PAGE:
Following the announcement that Penguin Random House parent company Bertelsmann won the bidding war for Simon & Schuster with a $2.2 billion offer, members of the book business and related organizations have begun to weigh in.

In a statement on Wednesday, the Authors Guild laid out its opposition to the proposed deal. The sale "would mean that the combined publishing house would account for approximately 50% of all trade books published, creating a huge imbalance in the U.S. publishing industry," the Guild said. (Penguin Random House's global CEO, Markus Dohle, told PW that he believes PRH's publishing market share is about 14.2% and S&S's 4.2%, including self-publishing; others have estimated the combined companies' market share would amount to roughly one third of the U.S. book market.)

Among the Guild's concerns are a decrease in competition among publishing houses once the Big Five become the Big Four, which, the organization asserted in its statement, would mean that, for authors, "there would be fewer competing bidders for their manuscripts, which would inevitably drive down advances offered." In addition, "less competition would make it even more difficult for agents and authors to negotiate for better deals, or for the Authors Guild to help secure changes to standard publishing contracts—because authors, even best-selling ones, wouldn’t have many options, making it harder to walk away," the statement read.

The Guild added: "The history of publishing consolidation has also taught us that authors are further hurt by such mergers due to editorial layoffs, canceling of contracts, a reduction in diversity among authors and ideas, a more conservative approach to risk-taking, and fewer imprints under which an author may publish. The Authors Guild calls on the Justice Department to challenge PRH’s purchase of S&S and refuse to allow even further consolidation of the U.S. book publishing industry."

In addition, American Booksellers Association CEO Allison Hill wrote a public letter decrying the move.

"The announcement today that Penguin Random House, the biggest of the 'Big 5' publishers, is buying Simon & Schuster is alarming," Hill wrote. "As the dominant player in the publishing industry, PRH’s purchase of another 'Big 5' publisher, further reducing the market to the 'Big 4,' will mean too much power over authors and readers in the hands of a single corporation." She added: "ABA will be calling on the Justice Department to challenge this deal and to ensure that no further consolidation of power be allowed in the U.S. book publishing industry."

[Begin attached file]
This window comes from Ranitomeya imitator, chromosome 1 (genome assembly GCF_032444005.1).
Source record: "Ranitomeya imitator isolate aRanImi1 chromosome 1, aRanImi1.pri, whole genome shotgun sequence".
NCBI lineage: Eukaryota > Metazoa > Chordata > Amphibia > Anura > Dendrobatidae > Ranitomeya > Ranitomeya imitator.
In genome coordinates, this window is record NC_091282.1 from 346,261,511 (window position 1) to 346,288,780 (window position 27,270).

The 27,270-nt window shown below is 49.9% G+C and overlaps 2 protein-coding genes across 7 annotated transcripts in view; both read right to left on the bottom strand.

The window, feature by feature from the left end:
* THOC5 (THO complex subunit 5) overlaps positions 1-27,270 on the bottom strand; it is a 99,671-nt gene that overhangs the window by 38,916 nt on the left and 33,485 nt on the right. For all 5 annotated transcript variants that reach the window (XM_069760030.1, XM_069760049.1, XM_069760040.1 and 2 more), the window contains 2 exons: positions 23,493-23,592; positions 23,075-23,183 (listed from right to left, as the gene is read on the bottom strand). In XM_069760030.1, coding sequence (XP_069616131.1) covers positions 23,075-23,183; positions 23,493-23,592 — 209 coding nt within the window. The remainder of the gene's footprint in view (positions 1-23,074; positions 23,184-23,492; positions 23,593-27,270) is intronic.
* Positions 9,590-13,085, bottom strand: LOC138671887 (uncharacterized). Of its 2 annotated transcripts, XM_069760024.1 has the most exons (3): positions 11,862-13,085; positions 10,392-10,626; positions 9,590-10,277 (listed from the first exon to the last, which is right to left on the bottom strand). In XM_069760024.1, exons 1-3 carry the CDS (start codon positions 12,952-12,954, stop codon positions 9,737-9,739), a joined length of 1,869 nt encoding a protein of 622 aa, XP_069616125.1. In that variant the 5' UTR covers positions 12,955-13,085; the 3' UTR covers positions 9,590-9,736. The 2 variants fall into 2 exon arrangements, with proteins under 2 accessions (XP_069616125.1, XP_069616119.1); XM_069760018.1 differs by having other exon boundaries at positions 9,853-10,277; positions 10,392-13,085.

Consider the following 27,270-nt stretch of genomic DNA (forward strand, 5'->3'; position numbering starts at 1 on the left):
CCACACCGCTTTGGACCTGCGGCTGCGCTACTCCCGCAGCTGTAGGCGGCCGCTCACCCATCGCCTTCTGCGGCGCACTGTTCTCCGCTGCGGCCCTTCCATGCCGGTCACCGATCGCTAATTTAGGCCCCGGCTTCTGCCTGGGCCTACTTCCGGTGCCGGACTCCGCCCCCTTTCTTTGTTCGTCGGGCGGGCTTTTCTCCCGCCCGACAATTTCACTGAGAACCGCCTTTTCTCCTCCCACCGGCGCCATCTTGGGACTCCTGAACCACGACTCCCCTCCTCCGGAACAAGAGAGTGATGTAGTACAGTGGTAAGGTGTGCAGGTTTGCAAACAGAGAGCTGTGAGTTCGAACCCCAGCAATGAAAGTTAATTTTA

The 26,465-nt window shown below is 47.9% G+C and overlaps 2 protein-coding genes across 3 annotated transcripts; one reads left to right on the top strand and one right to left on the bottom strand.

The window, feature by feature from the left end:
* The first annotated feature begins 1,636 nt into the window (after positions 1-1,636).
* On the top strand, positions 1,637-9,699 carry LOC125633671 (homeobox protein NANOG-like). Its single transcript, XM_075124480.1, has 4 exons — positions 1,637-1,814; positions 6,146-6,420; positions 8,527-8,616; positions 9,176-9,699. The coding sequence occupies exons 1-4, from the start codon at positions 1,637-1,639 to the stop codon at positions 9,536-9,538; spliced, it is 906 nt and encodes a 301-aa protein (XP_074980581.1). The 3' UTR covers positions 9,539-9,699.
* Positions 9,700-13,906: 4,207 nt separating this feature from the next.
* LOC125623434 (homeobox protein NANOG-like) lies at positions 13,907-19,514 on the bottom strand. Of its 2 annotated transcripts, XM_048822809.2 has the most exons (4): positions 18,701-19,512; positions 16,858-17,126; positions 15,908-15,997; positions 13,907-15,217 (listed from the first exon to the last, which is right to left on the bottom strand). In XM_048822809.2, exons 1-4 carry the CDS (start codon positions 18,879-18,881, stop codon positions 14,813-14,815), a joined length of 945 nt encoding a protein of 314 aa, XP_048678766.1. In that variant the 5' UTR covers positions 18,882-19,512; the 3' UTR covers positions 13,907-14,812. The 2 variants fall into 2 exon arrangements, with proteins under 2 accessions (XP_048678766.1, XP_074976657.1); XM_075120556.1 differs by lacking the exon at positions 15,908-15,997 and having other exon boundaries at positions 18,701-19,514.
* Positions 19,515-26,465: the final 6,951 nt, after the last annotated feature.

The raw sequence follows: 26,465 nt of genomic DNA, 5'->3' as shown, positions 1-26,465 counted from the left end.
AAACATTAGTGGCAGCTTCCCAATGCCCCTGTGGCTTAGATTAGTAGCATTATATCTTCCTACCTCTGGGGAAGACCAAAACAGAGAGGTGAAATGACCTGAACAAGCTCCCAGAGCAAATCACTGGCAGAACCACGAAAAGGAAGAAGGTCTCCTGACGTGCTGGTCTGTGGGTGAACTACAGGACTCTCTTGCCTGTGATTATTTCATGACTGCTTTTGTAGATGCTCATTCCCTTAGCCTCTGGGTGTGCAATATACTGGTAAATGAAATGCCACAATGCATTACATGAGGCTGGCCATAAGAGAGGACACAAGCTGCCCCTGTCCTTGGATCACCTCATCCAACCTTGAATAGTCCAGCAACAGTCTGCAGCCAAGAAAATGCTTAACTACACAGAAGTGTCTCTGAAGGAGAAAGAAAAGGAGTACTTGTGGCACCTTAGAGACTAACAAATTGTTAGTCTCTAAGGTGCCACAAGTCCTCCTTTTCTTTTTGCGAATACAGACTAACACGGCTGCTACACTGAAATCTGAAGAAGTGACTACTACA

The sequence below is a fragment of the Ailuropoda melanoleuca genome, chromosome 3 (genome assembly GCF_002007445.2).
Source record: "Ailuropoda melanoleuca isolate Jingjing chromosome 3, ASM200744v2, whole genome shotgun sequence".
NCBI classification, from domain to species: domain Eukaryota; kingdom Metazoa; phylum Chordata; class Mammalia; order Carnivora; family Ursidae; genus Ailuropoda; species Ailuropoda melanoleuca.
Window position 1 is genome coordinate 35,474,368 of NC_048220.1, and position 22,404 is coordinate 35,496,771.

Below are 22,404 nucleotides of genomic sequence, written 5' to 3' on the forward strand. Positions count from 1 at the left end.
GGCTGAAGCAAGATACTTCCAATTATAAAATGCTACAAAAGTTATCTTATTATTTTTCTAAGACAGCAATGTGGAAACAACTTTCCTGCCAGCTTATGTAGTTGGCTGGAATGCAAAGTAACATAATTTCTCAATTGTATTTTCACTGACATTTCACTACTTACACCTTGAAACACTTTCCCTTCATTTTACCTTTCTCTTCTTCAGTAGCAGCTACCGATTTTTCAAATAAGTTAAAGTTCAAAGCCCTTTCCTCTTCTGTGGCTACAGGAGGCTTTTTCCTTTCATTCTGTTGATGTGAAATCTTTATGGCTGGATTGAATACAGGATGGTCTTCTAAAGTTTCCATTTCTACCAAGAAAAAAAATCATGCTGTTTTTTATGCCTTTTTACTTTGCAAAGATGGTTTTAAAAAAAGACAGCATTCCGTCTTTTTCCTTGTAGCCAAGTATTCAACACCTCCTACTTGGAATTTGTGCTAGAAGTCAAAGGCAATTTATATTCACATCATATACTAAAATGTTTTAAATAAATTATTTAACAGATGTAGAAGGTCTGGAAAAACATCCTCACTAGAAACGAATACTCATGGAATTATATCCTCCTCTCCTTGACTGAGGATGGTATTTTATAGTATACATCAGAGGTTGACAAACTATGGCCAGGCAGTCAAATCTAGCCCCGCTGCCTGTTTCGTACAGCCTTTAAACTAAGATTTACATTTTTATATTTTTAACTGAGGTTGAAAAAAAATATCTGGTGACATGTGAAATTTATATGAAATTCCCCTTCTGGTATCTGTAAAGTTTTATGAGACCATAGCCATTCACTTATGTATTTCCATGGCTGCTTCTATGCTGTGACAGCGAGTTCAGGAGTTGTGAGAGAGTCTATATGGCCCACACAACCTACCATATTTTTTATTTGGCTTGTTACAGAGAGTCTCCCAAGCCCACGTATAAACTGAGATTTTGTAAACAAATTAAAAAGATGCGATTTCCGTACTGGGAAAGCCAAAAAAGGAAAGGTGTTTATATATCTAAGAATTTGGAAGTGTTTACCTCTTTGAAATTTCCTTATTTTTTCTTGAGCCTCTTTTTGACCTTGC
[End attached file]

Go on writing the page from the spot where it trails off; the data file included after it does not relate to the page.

Other institutions to publicly oppose the sale include the Open Markets Institute, whose executive director, Barry Lynn, issued a statement following the announcement that Hill quoted in her own letter. "Bertelsmann’s plan to take control of Simon & Schuster poses multiple dangers to American democracy and to the interests of America’s authors and readers," Lynn wrote. "By bringing three of the big six publishers under one roof, the deal will concentrate vastly too much power over the U.S. book market in the hands of a single, foreign-owned corporation." He added: "It will also threaten the ability of independent booksellers—who are already reeling from the COVID-19 pandemic and other pressures—to stay in business."

Reaction from the Association of American Literary Agents (formerly the AAR) was more muted than from the other organizations, and did not call for the Justice Department to look at the deal: "We have great respect for both PRH and S&S, both of which are fine companies composed of great imprints, and we wish them well however this plays out. However we have grave concerns that the continued consolidation of the industry into fewer corporate hands may narrow the choices open to authors, harm their ability to sell their work, and diminish the diversity of viewpoints and the vibrancy so essential to the future of books."

And then there was the comments from Robert Thomson, CEO of News Corp, whose HarperCollins subsidiary also bid for S&S. Thomson had previously said that if Bertelsmann acquired S&S it would create a “book behemoth” which should raise antitrust concerns. In his new comments, Thomson doubled down on is behemoth remark, but stopped short of calling for an investigation. "There is clearly no market logic to a bid of that size—only anti-market logic. Bertelsmann is not just buying a book publisher, but buying market dominance as a book behemoth. Distributors, retailers, authors, and readers would be paying for this proposed deal for a very long time to come,” Thomson said. “There will certainly be legal books written about this deal, though I wonder if Bertelsmann would publish them."

This story has been updated with further information.